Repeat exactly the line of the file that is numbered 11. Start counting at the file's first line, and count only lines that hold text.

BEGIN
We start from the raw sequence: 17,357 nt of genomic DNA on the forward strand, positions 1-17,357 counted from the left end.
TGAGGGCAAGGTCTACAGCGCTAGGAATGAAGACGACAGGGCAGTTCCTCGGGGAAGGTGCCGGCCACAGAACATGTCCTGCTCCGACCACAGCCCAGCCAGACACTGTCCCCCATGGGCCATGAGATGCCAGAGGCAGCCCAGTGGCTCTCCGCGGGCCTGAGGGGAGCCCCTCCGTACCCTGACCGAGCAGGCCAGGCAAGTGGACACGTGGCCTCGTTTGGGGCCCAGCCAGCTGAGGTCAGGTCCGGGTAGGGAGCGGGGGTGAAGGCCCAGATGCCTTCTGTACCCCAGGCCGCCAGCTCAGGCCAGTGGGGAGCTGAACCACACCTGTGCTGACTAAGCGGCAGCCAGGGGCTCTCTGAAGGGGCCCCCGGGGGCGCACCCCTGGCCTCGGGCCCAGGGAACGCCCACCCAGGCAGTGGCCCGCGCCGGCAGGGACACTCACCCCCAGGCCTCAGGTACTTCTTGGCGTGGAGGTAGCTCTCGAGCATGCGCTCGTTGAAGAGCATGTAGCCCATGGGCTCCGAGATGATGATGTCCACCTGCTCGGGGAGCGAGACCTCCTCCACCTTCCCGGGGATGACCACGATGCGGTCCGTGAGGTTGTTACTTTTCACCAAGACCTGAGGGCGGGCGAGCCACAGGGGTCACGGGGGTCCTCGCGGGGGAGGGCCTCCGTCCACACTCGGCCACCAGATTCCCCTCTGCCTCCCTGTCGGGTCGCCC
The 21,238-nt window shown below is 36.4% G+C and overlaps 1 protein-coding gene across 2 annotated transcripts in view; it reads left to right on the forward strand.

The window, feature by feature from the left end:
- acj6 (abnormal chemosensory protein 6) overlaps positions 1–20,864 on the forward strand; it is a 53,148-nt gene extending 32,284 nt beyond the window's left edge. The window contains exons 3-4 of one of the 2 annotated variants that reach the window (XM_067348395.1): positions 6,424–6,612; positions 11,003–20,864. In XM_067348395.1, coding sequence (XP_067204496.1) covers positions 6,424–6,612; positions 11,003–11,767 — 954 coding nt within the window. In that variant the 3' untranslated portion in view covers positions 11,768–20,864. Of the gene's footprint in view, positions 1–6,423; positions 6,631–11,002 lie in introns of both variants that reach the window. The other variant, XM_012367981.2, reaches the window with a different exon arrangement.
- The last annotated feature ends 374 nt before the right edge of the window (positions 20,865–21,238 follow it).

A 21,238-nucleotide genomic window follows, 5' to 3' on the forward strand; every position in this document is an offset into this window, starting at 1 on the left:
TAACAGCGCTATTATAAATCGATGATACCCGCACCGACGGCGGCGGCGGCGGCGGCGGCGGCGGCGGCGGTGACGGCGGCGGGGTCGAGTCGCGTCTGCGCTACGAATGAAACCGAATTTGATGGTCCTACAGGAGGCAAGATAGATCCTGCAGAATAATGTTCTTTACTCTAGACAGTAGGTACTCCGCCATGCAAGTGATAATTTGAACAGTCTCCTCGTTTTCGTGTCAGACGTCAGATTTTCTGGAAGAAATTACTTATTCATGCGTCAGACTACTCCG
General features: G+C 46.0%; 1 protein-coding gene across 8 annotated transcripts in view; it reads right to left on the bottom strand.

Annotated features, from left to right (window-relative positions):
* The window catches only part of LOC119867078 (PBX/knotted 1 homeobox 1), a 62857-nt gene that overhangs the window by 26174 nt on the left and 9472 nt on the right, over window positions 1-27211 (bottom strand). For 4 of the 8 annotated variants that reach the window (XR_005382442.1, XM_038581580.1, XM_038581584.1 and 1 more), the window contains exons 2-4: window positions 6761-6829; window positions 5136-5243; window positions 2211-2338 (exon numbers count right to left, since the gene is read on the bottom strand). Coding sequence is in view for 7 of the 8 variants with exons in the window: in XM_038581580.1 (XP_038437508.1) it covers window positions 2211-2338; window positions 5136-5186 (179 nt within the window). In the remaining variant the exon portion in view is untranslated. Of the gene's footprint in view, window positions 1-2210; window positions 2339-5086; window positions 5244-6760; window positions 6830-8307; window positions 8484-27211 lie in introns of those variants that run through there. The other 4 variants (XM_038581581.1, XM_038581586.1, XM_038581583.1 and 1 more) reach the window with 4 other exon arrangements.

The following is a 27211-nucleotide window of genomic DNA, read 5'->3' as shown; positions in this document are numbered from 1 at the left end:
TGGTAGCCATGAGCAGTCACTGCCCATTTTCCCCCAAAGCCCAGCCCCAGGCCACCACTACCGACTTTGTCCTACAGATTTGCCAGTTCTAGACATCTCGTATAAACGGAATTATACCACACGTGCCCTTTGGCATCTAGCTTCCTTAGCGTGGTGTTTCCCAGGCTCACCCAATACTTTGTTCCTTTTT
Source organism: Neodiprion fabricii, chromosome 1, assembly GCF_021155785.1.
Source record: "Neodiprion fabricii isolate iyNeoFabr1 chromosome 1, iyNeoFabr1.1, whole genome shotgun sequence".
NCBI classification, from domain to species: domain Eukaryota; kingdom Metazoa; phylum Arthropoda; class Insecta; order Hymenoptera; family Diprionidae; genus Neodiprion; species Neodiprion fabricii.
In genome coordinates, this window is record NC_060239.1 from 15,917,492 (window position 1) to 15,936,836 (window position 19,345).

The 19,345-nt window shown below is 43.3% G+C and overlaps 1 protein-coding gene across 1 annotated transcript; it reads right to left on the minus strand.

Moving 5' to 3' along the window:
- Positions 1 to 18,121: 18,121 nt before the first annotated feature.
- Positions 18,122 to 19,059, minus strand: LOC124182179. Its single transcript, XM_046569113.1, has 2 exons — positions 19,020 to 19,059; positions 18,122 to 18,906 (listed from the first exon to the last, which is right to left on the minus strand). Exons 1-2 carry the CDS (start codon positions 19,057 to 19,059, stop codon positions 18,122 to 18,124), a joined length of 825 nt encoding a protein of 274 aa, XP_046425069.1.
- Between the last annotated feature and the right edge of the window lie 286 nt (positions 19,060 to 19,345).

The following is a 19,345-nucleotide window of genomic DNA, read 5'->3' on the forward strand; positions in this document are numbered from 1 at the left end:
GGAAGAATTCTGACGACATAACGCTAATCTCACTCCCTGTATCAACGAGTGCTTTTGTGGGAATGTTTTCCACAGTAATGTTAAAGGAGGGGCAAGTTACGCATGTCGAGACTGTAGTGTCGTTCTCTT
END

* The window catches only part of LOC119867078 (PBX/knotted 1 homeobox 1), a 62857-nt gene that overhangs the window by 26174 nt on the left and 9472 nt on the right, over window positions 1-27211 (bottom strand). For 4 of the 8 annotated variants that reach the window (XR_005382442.1, XM_038581580.1, XM_038581584.1 and 1 more), the window contains exons 2-4: window positions 6761-6829; window positions 5136-5243; window positions 2211-2338 (exon numbers count right to left, since the gene is read on the bottom strand). Coding sequence is in view for 7 of the 8 variants with exons in the window: in XM_038581580.1 (XP_038437508.1) it covers window positions 2211-2338; window positions 5136-5186 (179 nt within the window). In the remaining variant the exon portion in view is untranslated. Of the gene's footprint in view, window positions 1-2210; window positions 2339-5086; window positions 5244-6760; window positions 6830-8307; window positions 8484-27211 lie in introns of those variants that run through there. The other 4 variants (XM_038581581.1, XM_038581586.1, XM_038581583.1 and 1 more) reach the window with 4 other exon arrangements.